Ali Shirazi, a renowned calligrapher in the Middle East, created the calligraphic piece "بسم اللّٰه الرحمن الرحيم" or "Bismillah ar-Rahman ar-Raheem" (In English: "In the Name of Allah, the Most Beneficent, the Most Merciful"). The exceptional calligraphy and the artist's remarkable ability to write continuously are what set this particular work of art apart.
Iranart: Ali Shirazi is a well-known name in classical Iranian and Middle Eastern calligraphy. He has a reputation for his proficiency with big pens, writing without halting, and attention to all the essential rules of this old art.
An examination of "Bismillah ar-Rahman ar-Raheem" exposes some of its unique characteristics:
1: The harmony, homogeneity, and flow of the entire piece, which are founded in the so-called "writing without halt" by the master calligrapher, are the initial draw of the work and capture the viewer's attention at first glance. It is obvious that the calligrapher performed a calligraphic act while creating this work of art.
Shirazi is regarded by the calligraphy community as being unique from his contemporaries for two reasons: a command of big pens and the capacity to write continuously with it. He sets himself apart from other artists in this field by combining both of those qualities, which is also clear in this work.
2: He used a 30 mm pen to write "Bismillah ar-Rahman ar-Raheem". Professional calligraphers are aware that when the pen size increases, it becomes more and more difficult to follow the well-established and essential standards and laws of authentic calligraphy.
Because of this, some people liken writing continuously with large pens to pulling weights in a single motion. The difficulty increases with the weight!
It can be compared to reading the Quran or singing a song to write continuously with a huge pen while fusing knowledge and experience. A Quran reader or singer is aware of how much air is necessary for each verse so that you do not become out of breath while reading.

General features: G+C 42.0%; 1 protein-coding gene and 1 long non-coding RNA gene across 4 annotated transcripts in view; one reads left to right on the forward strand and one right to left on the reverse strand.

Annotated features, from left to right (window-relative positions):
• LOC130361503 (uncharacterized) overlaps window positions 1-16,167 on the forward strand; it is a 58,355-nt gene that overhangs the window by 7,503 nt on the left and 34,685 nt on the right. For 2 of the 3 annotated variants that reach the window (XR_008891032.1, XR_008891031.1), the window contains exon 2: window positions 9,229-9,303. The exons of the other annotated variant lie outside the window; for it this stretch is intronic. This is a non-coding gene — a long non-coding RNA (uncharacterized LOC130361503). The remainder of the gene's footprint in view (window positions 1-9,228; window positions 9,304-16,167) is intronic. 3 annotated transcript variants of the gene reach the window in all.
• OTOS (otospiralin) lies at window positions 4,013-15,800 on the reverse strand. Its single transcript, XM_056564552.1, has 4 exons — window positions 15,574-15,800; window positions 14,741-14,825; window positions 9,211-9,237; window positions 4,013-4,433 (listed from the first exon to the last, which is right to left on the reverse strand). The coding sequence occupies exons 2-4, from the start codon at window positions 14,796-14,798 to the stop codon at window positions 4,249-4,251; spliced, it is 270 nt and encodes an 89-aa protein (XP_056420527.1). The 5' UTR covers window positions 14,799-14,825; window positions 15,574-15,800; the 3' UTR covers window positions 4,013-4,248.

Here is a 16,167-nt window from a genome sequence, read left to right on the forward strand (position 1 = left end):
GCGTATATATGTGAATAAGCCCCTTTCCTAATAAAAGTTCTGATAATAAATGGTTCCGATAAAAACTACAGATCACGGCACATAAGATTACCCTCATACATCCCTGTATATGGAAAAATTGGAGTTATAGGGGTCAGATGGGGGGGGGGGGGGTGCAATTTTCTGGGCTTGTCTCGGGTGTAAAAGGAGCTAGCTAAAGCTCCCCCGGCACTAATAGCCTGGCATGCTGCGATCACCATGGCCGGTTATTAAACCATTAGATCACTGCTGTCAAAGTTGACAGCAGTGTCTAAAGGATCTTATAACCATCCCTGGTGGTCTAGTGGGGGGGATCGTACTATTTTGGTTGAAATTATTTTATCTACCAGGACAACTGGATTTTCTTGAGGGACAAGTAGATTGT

3: The writing without halt, the stretching of "Bis" ("بس") at the start of the text, and the placement of "Rahman" ("رحمن ") or "heem" ("حيم") at the conclusion of the sentence are all evident indications of Shirazi's artistic zenith.
One needs to use enough ink and keep a breath in the chest in order to write "Bis" ("بس") in a stretched form. Pressure should be applied to the pen's tip at the very start of writing. The central section of the pen receives the applied pressure next, and the tines of the pen get it last.
It is obvious that the intensity of the pressure and the way it exists call for years of training and expertise. However, experts know that a pen is easier to use when it is smaller and harder to use when it is larger.
Another element that contributes to the amazing impact is the speed of hand motion. To be clear, if the hand's movement is slow, the ink runs out right as you start writing, and you must re-ink to continue. Naturally, a stroke is produced on the paper as a result, and in Shirazi's calligraphic style, writing like this is improper. This calligraphic performance can be compared to the same example of a snatch weight lifter. It is important to write a sentence consistently and without pausing.
Master Shirazi additionally conveys this accomplishment by penning the term "Rahman" ("رحمن") in his writing. The entire aesthetics and composition of the work would be destroyed if the letter "n" ("ن") were written a little bit lower or higher, thinner or thicker, wider or narrower.
4: The audience first sees the letter "B" ("ب") at the bottom of Shirazi's creation before shifting their gaze upward to read till they reach the word "Raheem" ("رحیم"). This upward motion, which is a metaphor for moving from the earth to the sky, is congruent with the meaning and core of the word.
5: Based on the calligraphy's truthfulness, the placement of "illah" ("اللّٰه") and two "ar" ("الر") in the work is crucial since they are situated in the main point and the viewer's field of vision. This contains the overall work's harmonic pulse. The notion is conveyed by the proficient calligrapher, who also adds a pleasing rhythm and makes the overall piece appealing.
The positioning, rhythm, size, and stretch of the "Bism" ("بسم") and "heem" ("حيم") are also significant at the beginning and end of the entire work.
6: In this work, the balance between dot size and intensifications, as well as other basic handwriting rules, are utterly outstanding. Shirazi is an unrivalled master thanks to his attention to these details.
7: One benefit of his work is the illuminated manuscript, which is produced based on composition and has more visible calligraphy and handwriting. The illuminated manuscript does not seek to outdo itself or to tune another instrument. By respecting the way letters, words, and dots are written, it helps the work so that its heart could shine.
One of the work's attractions and a constant reminder of the skill of the master calligrapher's pen is the way it respects the distinctive character of the handwriting in the stretching of the letter "m" ("م") in "Bism ("بسم")," which extends beyond the format of the illuminated manuscript.